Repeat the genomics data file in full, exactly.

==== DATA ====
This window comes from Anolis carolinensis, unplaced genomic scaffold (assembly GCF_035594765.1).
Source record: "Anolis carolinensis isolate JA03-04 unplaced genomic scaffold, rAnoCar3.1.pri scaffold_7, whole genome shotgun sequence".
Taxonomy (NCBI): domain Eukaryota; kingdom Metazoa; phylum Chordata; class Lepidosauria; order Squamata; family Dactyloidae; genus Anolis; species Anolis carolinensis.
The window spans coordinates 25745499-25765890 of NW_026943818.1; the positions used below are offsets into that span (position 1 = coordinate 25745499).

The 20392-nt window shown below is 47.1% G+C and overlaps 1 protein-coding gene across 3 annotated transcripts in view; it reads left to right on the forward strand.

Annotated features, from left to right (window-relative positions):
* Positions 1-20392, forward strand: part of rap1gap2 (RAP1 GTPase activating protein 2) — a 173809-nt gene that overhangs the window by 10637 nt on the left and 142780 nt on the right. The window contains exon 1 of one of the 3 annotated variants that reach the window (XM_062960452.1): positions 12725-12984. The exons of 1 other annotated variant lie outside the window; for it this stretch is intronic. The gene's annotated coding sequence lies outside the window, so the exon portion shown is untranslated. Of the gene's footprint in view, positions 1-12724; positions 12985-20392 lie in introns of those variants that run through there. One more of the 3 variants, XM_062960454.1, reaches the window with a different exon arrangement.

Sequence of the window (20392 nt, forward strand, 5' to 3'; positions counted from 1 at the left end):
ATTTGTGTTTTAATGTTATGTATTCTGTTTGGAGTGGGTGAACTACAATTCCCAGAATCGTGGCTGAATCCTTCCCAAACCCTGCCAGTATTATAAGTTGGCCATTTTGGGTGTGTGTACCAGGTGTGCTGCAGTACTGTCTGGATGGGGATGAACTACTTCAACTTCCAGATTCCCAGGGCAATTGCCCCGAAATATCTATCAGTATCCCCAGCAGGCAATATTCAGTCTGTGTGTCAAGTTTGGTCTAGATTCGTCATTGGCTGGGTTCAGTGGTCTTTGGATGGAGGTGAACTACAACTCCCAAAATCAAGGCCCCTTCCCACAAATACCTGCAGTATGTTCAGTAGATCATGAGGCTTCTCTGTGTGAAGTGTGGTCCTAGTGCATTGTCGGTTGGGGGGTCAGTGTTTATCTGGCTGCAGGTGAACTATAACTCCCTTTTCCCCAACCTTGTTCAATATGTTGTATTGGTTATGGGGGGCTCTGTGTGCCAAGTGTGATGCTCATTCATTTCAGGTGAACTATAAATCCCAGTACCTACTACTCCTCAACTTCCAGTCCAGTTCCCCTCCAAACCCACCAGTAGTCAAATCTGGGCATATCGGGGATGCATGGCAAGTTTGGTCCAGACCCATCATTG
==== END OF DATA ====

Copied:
This window comes from Anolis carolinensis, unplaced genomic scaffold (assembly GCF_035594765.1).
Source record: "Anolis carolinensis isolate JA03-04 unplaced genomic scaffold, rAnoCar3.1.pri scaffold_7, whole genome shotgun sequence".
Taxonomy (NCBI): domain Eukaryota; kingdom Metazoa; phylum Chordata; class Lepidosauria; order Squamata; family Dactyloidae; genus Anolis; species Anolis carolinensis.
The window spans coordinates 25745499-25765890 of NW_026943818.1; the positions used below are offsets into that span (position 1 = coordinate 25745499).

The 20392-nt window shown below is 47.1% G+C and overlaps 1 protein-coding gene across 3 annotated transcripts in view; it reads left to right on the forward strand.

Annotated features, from left to right (window-relative positions):
* Positions 1-20392, forward strand: part of rap1gap2 (RAP1 GTPase activating protein 2) — a 173809-nt gene that overhangs the window by 10637 nt on the left and 142780 nt on the right. The window contains exon 1 of one of the 3 annotated variants that reach the window (XM_062960452.1): positions 12725-12984. The exons of 1 other annotated variant lie outside the window; for it this stretch is intronic. The gene's annotated coding sequence lies outside the window, so the exon portion shown is untranslated. Of the gene's footprint in view, positions 1-12724; positions 12985-20392 lie in introns of those variants that run through there. One more of the 3 variants, XM_062960454.1, reaches the window with a different exon arrangement.

Sequence of the window (20392 nt, forward strand, 5' to 3'; positions counted from 1 at the left end):
ATTTGTGTTTTAATGTTATGTATTCTGTTTGGAGTGGGTGAACTACAATTCCCAGAATCGTGGCTGAATCCTTCCCAAACCCTGCCAGTATTATAAGTTGGCCATTTTGGGTGTGTGTACCAGGTGTGCTGCAGTACTGTCTGGATGGGGATGAACTACTTCAACTTCCAGATTCCCAGGGCAATTGCCCCGAAATATCTATCAGTATCCCCAGCAGGCAATATTCAGTCTGTGTGTCAAGTTTGGTCTAGATTCGTCATTGGCTGGGTTCAGTGGTCTTTGGATGGAGGTGAACTACAACTCCCAAAATCAAGGCCCCTTCCCACAAATACCTGCAGTATGTTCAGTAGATCATGAGGCTTCTCTGTGTGAAGTGTGGTCCTAGTGCATTGTCGGTTGGGGGGTCAGTGTTTATCTGGCTGCAGGTGAACTATAACTCCCTTTTCCCCAACCTTGTTCAATATGTTGTATTGGTTATGGGGGGCTCTGTGTGCCAAGTGTGATGCTCATTCATTTCAGGTGAACTATAAATCCCAGTACCTACTACTCCTCAACTTCCAGTCCAGTTCCCCTCCAAACCCACCAGTAGTCAAATCTGGGCATATCGGGGATGCATGGCAAGTTTGGTCCAGACCCATCATTG